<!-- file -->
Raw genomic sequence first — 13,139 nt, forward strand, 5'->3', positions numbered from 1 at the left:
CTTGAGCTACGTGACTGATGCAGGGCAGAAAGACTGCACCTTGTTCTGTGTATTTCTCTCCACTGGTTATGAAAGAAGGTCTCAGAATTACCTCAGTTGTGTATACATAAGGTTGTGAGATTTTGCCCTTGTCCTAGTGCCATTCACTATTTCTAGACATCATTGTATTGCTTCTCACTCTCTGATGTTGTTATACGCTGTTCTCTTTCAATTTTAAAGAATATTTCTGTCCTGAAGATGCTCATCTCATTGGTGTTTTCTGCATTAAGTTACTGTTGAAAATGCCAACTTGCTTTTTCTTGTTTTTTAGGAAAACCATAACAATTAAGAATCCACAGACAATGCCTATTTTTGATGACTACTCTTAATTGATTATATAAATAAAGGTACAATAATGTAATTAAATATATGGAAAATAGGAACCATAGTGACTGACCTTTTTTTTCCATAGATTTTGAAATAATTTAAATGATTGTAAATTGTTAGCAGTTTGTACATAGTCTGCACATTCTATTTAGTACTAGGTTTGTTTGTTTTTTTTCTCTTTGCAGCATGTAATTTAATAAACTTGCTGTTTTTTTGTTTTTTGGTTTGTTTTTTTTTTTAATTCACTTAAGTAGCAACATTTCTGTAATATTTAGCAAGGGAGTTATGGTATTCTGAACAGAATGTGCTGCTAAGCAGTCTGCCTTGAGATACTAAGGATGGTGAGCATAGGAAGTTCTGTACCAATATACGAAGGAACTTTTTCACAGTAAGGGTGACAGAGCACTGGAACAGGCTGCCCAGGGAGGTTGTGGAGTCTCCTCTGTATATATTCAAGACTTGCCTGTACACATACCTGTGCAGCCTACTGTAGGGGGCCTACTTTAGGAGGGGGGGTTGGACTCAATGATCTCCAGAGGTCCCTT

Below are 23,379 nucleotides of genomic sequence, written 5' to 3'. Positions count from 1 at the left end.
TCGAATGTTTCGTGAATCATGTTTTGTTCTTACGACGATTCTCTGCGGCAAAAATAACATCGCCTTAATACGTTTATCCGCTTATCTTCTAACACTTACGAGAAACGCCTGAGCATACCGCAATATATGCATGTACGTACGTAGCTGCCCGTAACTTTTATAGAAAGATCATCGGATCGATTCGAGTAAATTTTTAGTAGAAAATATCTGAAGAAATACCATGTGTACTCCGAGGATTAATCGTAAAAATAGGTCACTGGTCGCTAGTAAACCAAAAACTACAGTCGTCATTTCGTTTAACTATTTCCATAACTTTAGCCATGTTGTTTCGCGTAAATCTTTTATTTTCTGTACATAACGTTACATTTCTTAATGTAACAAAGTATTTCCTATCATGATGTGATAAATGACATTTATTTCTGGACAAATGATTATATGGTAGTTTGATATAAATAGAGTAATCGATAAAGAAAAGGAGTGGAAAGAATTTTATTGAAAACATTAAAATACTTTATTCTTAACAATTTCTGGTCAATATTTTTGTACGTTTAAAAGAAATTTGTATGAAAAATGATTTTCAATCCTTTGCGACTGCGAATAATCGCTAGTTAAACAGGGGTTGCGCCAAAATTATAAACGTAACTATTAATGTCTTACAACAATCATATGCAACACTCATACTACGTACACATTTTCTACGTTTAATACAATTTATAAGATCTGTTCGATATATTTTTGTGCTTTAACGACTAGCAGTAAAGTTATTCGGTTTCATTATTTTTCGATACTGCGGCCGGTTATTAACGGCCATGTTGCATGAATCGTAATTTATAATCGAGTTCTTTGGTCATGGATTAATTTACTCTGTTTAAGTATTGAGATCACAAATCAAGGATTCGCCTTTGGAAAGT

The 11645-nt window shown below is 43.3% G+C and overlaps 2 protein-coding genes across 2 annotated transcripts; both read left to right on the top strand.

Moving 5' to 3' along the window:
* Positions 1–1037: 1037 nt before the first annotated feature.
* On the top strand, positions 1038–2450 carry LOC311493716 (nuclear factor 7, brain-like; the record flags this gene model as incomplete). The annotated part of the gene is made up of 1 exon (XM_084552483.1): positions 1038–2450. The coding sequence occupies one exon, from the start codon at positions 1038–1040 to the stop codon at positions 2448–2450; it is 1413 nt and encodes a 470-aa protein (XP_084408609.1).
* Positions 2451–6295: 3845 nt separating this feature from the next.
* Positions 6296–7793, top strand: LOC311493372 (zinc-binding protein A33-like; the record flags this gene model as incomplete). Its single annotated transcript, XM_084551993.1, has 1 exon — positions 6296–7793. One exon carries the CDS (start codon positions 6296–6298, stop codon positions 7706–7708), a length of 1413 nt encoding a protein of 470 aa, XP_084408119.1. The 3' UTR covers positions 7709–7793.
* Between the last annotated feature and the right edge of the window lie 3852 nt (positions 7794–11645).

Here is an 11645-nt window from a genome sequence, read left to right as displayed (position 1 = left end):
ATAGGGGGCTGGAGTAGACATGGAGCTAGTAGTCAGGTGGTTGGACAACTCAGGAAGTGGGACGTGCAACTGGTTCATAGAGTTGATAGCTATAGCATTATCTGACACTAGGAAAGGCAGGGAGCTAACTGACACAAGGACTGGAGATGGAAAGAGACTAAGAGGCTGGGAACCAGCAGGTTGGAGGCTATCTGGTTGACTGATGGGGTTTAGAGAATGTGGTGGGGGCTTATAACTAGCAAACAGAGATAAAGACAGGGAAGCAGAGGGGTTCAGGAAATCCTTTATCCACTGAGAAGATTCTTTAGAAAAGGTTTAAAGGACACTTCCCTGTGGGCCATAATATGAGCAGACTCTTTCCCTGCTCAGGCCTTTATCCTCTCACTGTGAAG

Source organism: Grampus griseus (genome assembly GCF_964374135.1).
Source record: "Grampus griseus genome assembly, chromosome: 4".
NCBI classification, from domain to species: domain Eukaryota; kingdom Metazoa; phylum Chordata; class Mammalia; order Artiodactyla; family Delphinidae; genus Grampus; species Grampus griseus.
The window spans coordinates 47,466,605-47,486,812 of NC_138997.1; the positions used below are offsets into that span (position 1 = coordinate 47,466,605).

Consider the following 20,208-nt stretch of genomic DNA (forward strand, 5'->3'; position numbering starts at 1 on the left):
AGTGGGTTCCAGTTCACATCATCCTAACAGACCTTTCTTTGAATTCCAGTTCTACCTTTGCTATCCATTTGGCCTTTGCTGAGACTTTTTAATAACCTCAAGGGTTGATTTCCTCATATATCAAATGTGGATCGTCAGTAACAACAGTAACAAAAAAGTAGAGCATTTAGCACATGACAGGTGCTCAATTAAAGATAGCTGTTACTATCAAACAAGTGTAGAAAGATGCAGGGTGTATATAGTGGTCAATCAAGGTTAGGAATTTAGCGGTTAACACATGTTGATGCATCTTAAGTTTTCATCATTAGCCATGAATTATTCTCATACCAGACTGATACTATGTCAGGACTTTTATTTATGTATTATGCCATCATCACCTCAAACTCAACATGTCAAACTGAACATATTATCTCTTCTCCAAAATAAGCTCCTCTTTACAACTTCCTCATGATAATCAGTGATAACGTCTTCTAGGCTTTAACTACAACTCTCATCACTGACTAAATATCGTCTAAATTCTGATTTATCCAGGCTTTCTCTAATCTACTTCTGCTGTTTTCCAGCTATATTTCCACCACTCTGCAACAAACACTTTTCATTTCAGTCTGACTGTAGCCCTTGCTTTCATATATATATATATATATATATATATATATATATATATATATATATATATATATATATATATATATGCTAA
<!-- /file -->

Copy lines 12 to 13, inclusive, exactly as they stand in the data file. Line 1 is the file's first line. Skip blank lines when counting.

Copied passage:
Here is an 11645-nt window from a genome sequence, read left to right as displayed (position 1 = left end):
ATAGGGGGCTGGAGTAGACATGGAGCTAGTAGTCAGGTGGTTGGACAACTCAGGAAGTGGGACGTGCAACTGGTTCATAGAGTTGATAGCTATAGCATTATCTGACACTAGGAAAGGCAGGGAGCTAACTGACACAAGGACTGGAGATGGAAAGAGACTAAGAGGCTGGGAACCAGCAGGTTGGAGGCTATCTGGTTGACTGATGGGGTTTAGAGAATGTGGTGGGGGCTTATAACTAGCAAACAGAGATAAAGACAGGGAAGCAGAGGGGTTCAGGAAATCCTTTATCCACTGAGAAGATTCTTTAGAAAAGGTTTAAAGGACACTTCCCTGTGGGCCATAATATGAGCAGACTCTTTCCCTGCTCAGGCCTTTATCCTCTCACTGTGAAG